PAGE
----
You will also note two tunnel entrances in the gully below the hill top structures. In late 1942 the decision was made to re-site the above ground plotting rooms underground for added security. The tunnels are partially flooded and are in the process of being drained and restored
You can now decide whether you wish to travel back down the Rotary Centennial Track to Home Bay or take the Home Bay road (quicker route)

This self guided tour should take around 2 hours, slightly longer if you plan to stop for lunch at the Gun Emplacements (good idea if it's a nice day to enjoy the fabulous views).

Please feel free to approach any of our friendly volunteers in and around Reid Homestead or working in the planted areas should you have any questions at all about the Motutapu Restoration Trust, its activities and objectives

Or you can always Contact Us

Getting There

You can get to Motutapu in any of the following ways:

Fullers Ferry
Own kayak
Own boat
Water Taxi
Walk across from Rangitoto
Home Bay, Motutapu. Restoration plantings can be seen up the valley to the right of the picture

The entire island is open to walkers and there are a number of well-maintained roads and tracks.
There is no transport available on the island.
Bring food, drink and everything else you might need for a great day in the BIG outdoors. There are no shops on the island.
Large parts of the island are a working farm - please ensure that you leave gates as you find them and do not disturb the stock. Some areas may be closed during lambing.
Click here for map.map3.jpg
Click here for a summary of important visitor information

Fullers Ferry

Fullers run scheduled ferry services to Rangitoto Wharf. From here it is a 60 minute walk to Islington Bay, a further 60 - 90 minute walk from the causeway will take you up over the hill and down into Home Bay Motutapu and the DoC camp ground. On scheduled volunteer days (1st, 3rd and 5th Sundays of the month) Fullers sail on to Home Bay wharf, Motutapu.


Fullers catarmaran approaching the Home Bay wharf. Why not jump on the Ferry on the volunteer dates. The boat leaves at 9.15am and departs Home Bay at 4.30pm in Summer (3.30pm in winter). You don't necessarily need to volunteer if you don't wish, just simply come out and spend an idyllic day on the island - swim, walk, explore, picnic, laze - its your call.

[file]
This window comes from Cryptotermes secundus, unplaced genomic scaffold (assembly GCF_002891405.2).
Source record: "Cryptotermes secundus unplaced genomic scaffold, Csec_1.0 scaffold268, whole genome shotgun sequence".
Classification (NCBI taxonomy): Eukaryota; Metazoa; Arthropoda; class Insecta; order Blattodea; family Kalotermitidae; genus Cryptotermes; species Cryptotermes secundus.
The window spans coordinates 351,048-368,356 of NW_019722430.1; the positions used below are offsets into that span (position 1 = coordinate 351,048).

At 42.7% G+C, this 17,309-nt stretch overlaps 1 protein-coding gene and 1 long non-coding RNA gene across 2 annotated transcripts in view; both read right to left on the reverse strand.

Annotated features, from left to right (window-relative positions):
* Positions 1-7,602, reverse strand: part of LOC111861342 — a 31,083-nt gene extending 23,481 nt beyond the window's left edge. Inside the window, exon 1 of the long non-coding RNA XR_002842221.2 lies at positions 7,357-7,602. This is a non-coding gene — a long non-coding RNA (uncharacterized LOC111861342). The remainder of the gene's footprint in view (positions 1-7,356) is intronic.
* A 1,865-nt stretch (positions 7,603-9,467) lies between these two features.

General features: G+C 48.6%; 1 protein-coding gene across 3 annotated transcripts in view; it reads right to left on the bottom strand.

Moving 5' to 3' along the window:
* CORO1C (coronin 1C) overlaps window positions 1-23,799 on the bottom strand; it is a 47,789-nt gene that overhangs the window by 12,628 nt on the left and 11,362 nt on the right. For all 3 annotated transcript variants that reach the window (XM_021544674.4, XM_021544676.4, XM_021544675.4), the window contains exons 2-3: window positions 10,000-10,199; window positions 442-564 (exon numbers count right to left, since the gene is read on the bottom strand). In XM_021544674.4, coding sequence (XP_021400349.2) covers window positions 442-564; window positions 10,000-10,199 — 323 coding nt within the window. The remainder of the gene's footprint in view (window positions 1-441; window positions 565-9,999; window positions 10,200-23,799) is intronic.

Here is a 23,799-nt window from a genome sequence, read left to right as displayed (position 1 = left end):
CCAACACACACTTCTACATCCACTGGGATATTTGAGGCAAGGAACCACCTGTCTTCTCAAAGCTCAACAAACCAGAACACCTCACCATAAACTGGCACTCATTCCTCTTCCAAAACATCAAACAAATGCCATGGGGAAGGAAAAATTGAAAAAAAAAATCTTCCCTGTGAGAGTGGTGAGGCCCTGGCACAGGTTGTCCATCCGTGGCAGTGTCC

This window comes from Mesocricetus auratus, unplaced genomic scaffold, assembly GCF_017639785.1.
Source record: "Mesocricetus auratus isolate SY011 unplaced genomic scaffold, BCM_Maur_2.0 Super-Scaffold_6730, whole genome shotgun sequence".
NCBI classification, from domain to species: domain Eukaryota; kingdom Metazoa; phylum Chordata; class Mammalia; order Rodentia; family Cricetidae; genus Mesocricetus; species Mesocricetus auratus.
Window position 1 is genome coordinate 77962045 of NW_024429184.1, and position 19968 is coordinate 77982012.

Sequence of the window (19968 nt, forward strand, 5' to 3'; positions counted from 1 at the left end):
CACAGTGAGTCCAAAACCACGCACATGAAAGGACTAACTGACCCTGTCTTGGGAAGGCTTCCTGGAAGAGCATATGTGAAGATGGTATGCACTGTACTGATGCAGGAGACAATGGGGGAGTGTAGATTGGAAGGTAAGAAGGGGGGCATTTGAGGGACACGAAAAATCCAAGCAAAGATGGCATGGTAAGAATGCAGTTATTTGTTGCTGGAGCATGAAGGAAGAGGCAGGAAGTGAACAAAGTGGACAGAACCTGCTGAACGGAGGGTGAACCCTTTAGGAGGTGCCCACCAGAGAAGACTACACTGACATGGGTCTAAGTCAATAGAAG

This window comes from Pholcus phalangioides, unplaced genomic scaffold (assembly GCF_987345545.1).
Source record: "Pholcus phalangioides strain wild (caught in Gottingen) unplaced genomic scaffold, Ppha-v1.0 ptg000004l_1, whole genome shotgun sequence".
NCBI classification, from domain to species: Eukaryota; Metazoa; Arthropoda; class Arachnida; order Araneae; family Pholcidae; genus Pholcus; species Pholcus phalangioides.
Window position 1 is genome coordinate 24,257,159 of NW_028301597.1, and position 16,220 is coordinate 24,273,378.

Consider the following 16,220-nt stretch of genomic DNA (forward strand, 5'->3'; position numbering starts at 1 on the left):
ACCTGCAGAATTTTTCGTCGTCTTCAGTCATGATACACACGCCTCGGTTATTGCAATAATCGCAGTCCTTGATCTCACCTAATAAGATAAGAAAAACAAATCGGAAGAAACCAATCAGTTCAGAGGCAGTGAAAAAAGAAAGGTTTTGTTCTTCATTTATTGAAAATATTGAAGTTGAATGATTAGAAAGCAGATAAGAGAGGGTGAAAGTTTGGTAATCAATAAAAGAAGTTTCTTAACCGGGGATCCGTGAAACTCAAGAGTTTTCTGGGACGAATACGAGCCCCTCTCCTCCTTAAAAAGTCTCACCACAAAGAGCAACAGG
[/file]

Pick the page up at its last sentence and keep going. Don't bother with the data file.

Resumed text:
Special discounted fares apply on volunteer days for people volunteering (as a result of generous sponsorship from Fullers).Tickets and timetables from Fullers or phone 09-367 9111


Own Boat

Islington Bay at the northern end of Rangitoto, adjacent to the causeway, and Home Bay are popular anchorages for private boats. Link tracks to the main Walk Motutapu walkway can be joined at Mullet, Sandy, Station, Waikarapupu and Administration Bays.(see below for important biosecurity information)

Own Kayak

Motutapu is a favourite destination for recreational kayakers from Auckland, Waiheke and the North Shore. Home, Sandy, Station, Mullet and Waikarapupu Bays are popular landing places for kayakers (see below for important biosecurity information)


North western coast of Motutapu, Rakino island in background


Not recommended - its quite some way. Motuihe is 650mtrs away but the tides that flow in the channel between the islands prohibit visiting the island swimming from that direction. Experienced swimmers do swim from the mainland to Rangitoto, but these guys are legends.

Water Taxi

Auckland Water Taxis operate a water taxi service out of Auckland's Viaduct Basin in Downtown. They service all the islands of the Hauraki Gulf. They will deliver you to Home Bay, Motutapu or Islington Bay, Rangitoto (5 mins walk to the Causeway). Their water taxis can carry up to 16 passengers and it's usually a good idea to give them around 12-24hrs notice if requiring a taxi outside their normal shuttle timetable. They operate 24hrs a day, 7 days a week, 364 days of the year. There are 13 scheduled water taxi services to Islington ('Issy') Bay spread across Mon, Wed, Fri, Sat and Sundays. Click on the logo to find out about schedule times and prices.

ph: 0800 89 0007
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auckland water taxis

Walk in from Rangitoto

From Rangitoto wharf you have a number of walking options to Motutapu. The Islington Bay road will take you around 90 mins to arrive at the Causeway. The Coastal Track is more interesting but harder going. It will take you approx 2.5 hours to get to Islington Bay and the Causeway and the start of the Motutapu walkway. Once arrived at Islington Bay wharf on Rangitoto, the Causeway is only 5-10mins walk away.

The track from the Causeway up along the fencelines and around to Home Bay will take you another 90 minutes (I did the walk from Rangi Wharf to Home Bay on Labour Day Monday 26/10/09. Stepping it out fairly briskly, it took me just 2 hours carrying a small daypack. Believe,however, that you should still allow 3 hours for the journey particularly if you are carrying a large pack with camping gear. After leaving the wharf - when you catch your first glimpse of the rolling green hills of Motutapu between Rangitoto's pohutukawa cover you are halfway to the Causeway. Another indicator of the halfway point is when you pass the left turn road to the Rangitoto summit. This is where the Fullers road train turns left....ed)

Of course, you don't need to do this walk when Fullers operate to Home Bay Motutapu on public volunteer Sundays. Its a good workout however, and you get to experience Rangitoto's unique landscape and flora as well as fabulous views looking back at the city, Motuihe, Brown's Island, Waiheke from the fenceline walk on Motutapu en route to Home Bay.